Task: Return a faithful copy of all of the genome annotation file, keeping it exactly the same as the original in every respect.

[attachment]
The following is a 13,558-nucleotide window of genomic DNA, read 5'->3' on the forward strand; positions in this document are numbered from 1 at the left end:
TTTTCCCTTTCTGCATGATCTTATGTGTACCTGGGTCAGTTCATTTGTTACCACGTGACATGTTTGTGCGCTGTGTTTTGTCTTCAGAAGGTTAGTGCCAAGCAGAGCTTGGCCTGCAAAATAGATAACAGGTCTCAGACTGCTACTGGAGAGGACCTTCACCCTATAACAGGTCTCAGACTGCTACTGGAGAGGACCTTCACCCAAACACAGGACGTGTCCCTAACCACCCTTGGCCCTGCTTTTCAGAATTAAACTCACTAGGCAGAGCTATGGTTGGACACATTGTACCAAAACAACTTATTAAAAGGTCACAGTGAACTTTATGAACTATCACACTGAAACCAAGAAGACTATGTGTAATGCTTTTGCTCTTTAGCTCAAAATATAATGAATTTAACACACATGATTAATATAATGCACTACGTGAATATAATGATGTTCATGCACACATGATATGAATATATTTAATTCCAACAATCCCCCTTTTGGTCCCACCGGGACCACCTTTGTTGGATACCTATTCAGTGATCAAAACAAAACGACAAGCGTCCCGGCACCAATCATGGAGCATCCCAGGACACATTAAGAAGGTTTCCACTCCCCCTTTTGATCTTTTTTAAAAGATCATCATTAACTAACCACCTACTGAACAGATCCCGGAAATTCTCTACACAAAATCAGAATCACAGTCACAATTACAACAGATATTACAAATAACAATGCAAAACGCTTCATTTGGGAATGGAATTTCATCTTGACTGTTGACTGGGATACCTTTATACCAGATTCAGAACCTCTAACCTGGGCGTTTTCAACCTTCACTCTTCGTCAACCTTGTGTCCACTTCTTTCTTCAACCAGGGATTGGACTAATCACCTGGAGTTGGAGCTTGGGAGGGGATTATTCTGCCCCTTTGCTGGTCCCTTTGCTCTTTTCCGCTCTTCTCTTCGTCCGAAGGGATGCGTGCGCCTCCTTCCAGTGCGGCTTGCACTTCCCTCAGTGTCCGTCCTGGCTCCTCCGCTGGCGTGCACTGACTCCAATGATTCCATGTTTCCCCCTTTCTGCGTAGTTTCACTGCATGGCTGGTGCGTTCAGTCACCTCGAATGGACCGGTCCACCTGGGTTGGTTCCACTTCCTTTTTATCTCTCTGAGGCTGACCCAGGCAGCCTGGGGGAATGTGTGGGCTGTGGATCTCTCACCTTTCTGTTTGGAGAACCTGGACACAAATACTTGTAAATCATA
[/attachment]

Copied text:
The following is a 13,558-nucleotide window of genomic DNA, read 5'->3' on the forward strand; positions in this document are numbered from 1 at the left end:
TTTTCCCTTTCTGCATGATCTTATGTGTACCTGGGTCAGTTCATTTGTTACCACGTGACATGTTTGTGCGCTGTGTTTTGTCTTCAGAAGGTTAGTGCCAAGCAGAGCTTGGCCTGCAAAATAGATAACAGGTCTCAGACTGCTACTGGAGAGGACCTTCACCCTATAACAGGTCTCAGACTGCTACTGGAGAGGACCTTCACCCAAACACAGGACGTGTCCCTAACCACCCTTGGCCCTGCTTTTCAGAATTAAACTCACTAGGCAGAGCTATGGTTGGACACATTGTACCAAAACAACTTATTAAAAGGTCACAGTGAACTTTATGAACTATCACACTGAAACCAAGAAGACTATGTGTAATGCTTTTGCTCTTTAGCTCAAAATATAATGAATTTAACACACATGATTAATATAATGCACTACGTGAATATAATGATGTTCATGCACACATGATATGAATATATTTAATTCCAACAATCCCCCTTTTGGTCCCACCGGGACCACCTTTGTTGGATACCTATTCAGTGATCAAAACAAAACGACAAGCGTCCCGGCACCAATCATGGAGCATCCCAGGACACATTAAGAAGGTTTCCACTCCCCCTTTTGATCTTTTTTAAAAGATCATCATTAACTAACCACCTACTGAACAGATCCCGGAAATTCTCTACACAAAATCAGAATCACAGTCACAATTACAACAGATATTACAAATAACAATGCAAAACGCTTCATTTGGGAATGGAATTTCATCTTGACTGTTGACTGGGATACCTTTATACCAGATTCAGAACCTCTAACCTGGGCGTTTTCAACCTTCACTCTTCGTCAACCTTGTGTCCACTTCTTTCTTCAACCAGGGATTGGACTAATCACCTGGAGTTGGAGCTTGGGAGGGGATTATTCTGCCCCTTTGCTGGTCCCTTTGCTCTTTTCCGCTCTTCTCTTCGTCCGAAGGGATGCGTGCGCCTCCTTCCAGTGCGGCTTGCACTTCCCTCAGTGTCCGTCCTGGCTCCTCCGCTGGCGTGCACTGACTCCAATGATTCCATGTTTCCCCCTTTCTGCGTAGTTTCACTGCATGGCTGGTGCGTTCAGTCACCTCGAATGGACCGGTCCACCTGGGTTGGTTCCACTTCCTTTTTATCTCTCTGAGGCTGACCCAGGCAGCCTGGGGGAATGTGTGGGCTGTGGATCTCTCACCTTTCTGTTTGGAGAACCTGGACACAAATACTTGTAAATCATA